Chapter XLVIII.—Errors of the Philosophers.
“But some one will say that precepts of this sort are given by the philosophers also. 878 Nothing of the kind: for they do indeed give commandments concerning justice and sobriety, but they are ignorant that God is the recompenser of good and evil deeds; and therefore their laws and precepts only shun a public accuser, but cannot purify the conscience. For why should one fear to sin in secret, who does not know that there is a witness and a judge of secret things? Besides, the philosophers in their precepts add that even the gods, who are demons, are to be honoured; and this alone, even if in other respects they seemed worthy of approbation, is sufficient to convict them of the most dreadful imp. 205 piety, and condemn them by their own sentence, since they declare indeed that there is one God, yet command that many be worshipped, by way of humouring human error. But also the philosophers say that God is not angry, not knowing what they say. For anger is evil, when it disturbs the mind, so that it loses right counsel. But that anger which punishes the wicked does not bring disturbance to the mind; but it is one and the same affection, so to speak, which assigned rewards to the good and punishment to the evil; for if He should bestow blessings upon the good and the evil, and confer equal rewards upon the pious and the impious, He would appear to be unjust rather than good.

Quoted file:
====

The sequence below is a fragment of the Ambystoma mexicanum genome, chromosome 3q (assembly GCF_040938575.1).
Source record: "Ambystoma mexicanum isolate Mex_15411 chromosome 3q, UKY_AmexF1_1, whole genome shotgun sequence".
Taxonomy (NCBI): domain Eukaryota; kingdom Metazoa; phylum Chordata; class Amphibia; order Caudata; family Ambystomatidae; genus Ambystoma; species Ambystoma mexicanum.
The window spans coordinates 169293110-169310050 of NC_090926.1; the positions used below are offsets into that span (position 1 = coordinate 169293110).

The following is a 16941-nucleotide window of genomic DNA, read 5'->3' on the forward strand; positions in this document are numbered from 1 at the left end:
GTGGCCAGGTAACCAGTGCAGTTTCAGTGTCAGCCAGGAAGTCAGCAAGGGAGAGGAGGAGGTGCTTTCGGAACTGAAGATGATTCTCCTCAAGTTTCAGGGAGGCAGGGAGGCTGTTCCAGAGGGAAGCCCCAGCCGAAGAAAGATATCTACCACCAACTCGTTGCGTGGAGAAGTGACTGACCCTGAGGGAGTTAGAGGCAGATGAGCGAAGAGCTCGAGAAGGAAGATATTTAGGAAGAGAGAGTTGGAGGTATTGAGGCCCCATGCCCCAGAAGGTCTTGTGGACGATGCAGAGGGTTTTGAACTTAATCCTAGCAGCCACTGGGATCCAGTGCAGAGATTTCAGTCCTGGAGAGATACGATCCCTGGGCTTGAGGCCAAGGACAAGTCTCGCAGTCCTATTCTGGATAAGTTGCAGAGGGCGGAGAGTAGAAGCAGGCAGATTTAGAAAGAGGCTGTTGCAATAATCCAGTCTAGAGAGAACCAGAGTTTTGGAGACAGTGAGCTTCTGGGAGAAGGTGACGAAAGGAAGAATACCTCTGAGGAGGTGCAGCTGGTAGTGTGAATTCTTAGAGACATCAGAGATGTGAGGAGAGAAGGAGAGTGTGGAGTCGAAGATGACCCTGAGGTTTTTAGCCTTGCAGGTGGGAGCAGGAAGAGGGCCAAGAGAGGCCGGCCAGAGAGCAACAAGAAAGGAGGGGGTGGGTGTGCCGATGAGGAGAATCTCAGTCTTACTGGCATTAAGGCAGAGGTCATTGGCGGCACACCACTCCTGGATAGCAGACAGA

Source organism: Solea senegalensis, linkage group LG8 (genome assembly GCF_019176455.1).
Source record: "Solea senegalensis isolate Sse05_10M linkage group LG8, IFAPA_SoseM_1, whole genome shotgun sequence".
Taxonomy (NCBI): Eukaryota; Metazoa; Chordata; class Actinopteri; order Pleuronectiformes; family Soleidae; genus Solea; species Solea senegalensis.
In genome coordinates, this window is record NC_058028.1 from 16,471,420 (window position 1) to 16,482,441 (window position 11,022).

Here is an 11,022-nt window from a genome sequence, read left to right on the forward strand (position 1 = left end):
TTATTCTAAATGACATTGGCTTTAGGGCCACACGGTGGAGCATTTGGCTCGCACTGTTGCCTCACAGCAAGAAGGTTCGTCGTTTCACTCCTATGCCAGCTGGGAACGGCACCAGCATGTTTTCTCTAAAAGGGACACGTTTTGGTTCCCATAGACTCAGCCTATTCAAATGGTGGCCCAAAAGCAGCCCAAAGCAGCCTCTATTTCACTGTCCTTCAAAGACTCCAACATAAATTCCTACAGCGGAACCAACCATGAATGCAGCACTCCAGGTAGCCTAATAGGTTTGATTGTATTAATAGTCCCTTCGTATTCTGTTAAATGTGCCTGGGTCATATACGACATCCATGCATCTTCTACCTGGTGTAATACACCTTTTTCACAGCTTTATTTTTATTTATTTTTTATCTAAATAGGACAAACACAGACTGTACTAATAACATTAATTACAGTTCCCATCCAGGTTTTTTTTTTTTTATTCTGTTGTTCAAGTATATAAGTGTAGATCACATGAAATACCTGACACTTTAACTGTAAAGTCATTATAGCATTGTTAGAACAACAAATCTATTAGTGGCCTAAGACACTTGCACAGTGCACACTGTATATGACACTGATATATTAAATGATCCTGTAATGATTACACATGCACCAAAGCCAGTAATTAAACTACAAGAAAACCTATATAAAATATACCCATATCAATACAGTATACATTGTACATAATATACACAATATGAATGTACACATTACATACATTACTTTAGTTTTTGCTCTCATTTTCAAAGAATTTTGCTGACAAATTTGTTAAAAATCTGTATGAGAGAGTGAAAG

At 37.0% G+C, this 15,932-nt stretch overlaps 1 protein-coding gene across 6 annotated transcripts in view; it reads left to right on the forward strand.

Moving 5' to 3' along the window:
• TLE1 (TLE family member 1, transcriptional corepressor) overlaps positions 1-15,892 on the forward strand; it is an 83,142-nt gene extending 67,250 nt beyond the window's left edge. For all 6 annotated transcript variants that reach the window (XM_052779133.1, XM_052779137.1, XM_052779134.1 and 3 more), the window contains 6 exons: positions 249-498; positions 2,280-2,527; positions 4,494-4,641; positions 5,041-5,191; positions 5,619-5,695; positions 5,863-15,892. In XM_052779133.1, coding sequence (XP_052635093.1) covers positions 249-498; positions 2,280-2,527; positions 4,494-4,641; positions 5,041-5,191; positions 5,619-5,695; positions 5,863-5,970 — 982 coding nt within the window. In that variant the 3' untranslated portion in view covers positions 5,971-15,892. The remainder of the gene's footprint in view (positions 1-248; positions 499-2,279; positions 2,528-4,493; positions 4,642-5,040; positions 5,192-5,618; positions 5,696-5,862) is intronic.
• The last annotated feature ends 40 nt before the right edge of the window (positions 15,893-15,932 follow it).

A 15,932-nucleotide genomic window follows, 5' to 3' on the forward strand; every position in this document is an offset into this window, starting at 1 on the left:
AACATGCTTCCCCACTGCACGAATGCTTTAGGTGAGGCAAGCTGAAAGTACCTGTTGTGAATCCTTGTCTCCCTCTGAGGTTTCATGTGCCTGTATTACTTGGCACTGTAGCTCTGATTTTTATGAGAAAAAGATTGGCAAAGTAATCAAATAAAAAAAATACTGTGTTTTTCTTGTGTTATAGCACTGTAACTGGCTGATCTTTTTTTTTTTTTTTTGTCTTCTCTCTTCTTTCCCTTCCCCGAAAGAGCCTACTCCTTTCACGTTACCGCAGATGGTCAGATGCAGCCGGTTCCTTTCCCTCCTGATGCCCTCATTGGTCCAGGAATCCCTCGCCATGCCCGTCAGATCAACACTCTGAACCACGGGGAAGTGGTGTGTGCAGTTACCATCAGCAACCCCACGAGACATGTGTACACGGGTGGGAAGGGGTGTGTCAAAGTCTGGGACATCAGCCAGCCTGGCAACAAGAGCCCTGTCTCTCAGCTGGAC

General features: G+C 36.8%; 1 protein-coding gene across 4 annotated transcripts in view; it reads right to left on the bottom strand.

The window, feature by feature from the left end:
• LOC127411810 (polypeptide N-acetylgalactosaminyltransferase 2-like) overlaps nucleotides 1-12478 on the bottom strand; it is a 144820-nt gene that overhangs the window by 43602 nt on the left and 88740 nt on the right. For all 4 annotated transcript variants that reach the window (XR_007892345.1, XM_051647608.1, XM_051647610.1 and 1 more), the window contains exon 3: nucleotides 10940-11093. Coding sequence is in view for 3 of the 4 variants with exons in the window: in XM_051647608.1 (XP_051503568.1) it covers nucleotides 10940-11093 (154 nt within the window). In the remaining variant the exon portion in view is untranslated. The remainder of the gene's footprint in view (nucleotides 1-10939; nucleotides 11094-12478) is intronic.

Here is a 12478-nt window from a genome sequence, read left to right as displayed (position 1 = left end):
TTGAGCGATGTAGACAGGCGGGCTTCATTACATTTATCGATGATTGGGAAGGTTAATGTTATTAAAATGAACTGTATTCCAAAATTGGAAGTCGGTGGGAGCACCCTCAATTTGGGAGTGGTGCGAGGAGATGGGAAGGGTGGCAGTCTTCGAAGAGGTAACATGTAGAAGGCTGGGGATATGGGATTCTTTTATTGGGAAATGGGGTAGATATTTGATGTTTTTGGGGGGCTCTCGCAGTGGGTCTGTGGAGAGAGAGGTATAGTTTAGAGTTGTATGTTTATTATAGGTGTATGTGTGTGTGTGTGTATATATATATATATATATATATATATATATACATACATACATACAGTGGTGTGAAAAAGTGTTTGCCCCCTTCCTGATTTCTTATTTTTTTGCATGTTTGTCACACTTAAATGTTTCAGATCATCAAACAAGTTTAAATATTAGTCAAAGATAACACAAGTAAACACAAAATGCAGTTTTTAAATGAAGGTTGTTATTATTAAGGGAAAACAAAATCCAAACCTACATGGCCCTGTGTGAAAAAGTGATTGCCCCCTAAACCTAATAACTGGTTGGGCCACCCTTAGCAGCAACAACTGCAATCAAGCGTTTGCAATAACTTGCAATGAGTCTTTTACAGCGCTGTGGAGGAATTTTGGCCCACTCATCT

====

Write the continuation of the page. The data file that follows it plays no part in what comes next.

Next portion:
[Compare the argument of Clement, as a heathen inquirer, against the philosophers, in Homily VI. 20.—R.]